Mycophenolate mofetil for maintenance therapy in kidney transplantation

Thomas A. Gonwa

Research output: Contribution to journalArticlepeer-review

24 Scopus citations


Mycophenolate mofetil (MMF) is a new immunosuppressive drug that selectively inhibits de novo purine synthesis. It has been tested in three large double-blind controlled trials for the prevention of rejection in renal transplant patients. These studies indicate that the use of MMF dramatically decreases the incidence of biopsy-proven rejection, the use of multiple courses of steroids for rejection, and the use of antilymphocyte preparations for treatment of rejection. The drug was well tolerated with an acceptable safety profile. The main side effects were gastrointestinal (nausea, vomiting, diarrhea), but seldom resulted in the cessation of drug therapy. Hematologic side effects similar to those with azathioprine occurred and were reversible. There was a slight increase in CMV-invasive disease with the use of MMF, but no deaths. Rates of malignancy were within published ranges for transplant recipients. Mycophenolate mofetil is a safe and efficacious drug for prevention of rejection in kidney transplant recipients.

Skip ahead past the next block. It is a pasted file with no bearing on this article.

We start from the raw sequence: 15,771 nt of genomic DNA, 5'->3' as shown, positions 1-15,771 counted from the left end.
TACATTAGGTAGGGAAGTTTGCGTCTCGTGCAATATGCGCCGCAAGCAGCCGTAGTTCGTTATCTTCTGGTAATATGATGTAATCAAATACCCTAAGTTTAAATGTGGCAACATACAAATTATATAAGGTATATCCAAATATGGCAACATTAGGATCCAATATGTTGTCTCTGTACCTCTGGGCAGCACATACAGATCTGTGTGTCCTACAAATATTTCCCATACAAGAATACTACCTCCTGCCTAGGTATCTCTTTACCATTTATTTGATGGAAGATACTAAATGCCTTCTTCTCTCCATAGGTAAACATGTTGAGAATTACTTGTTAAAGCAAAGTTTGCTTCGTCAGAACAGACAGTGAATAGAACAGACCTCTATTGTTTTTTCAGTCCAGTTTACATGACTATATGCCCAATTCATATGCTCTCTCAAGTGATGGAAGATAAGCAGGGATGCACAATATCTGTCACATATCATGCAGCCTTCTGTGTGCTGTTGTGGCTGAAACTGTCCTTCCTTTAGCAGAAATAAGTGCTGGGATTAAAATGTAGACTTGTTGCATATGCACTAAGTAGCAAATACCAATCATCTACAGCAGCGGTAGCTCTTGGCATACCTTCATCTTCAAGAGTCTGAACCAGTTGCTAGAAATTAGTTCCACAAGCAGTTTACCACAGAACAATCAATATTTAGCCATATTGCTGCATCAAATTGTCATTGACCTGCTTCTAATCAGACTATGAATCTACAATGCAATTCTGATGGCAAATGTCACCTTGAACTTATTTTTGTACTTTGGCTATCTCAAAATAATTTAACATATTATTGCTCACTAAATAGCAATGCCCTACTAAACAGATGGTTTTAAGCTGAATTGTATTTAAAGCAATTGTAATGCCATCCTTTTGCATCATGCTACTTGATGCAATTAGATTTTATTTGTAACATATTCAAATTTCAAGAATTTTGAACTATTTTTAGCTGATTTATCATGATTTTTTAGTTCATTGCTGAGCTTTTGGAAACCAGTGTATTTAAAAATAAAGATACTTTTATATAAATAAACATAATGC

Original languageEnglish (US)
Pages (from-to)128-130
Number of pages3
JournalClinical Transplantation
Issue number1 II
StatePublished - Feb 1 1996


  • Kidney transplantation
  • Mycophenolate mofetil
  • Rejection

ASJC Scopus subject areas

  • Transplantation


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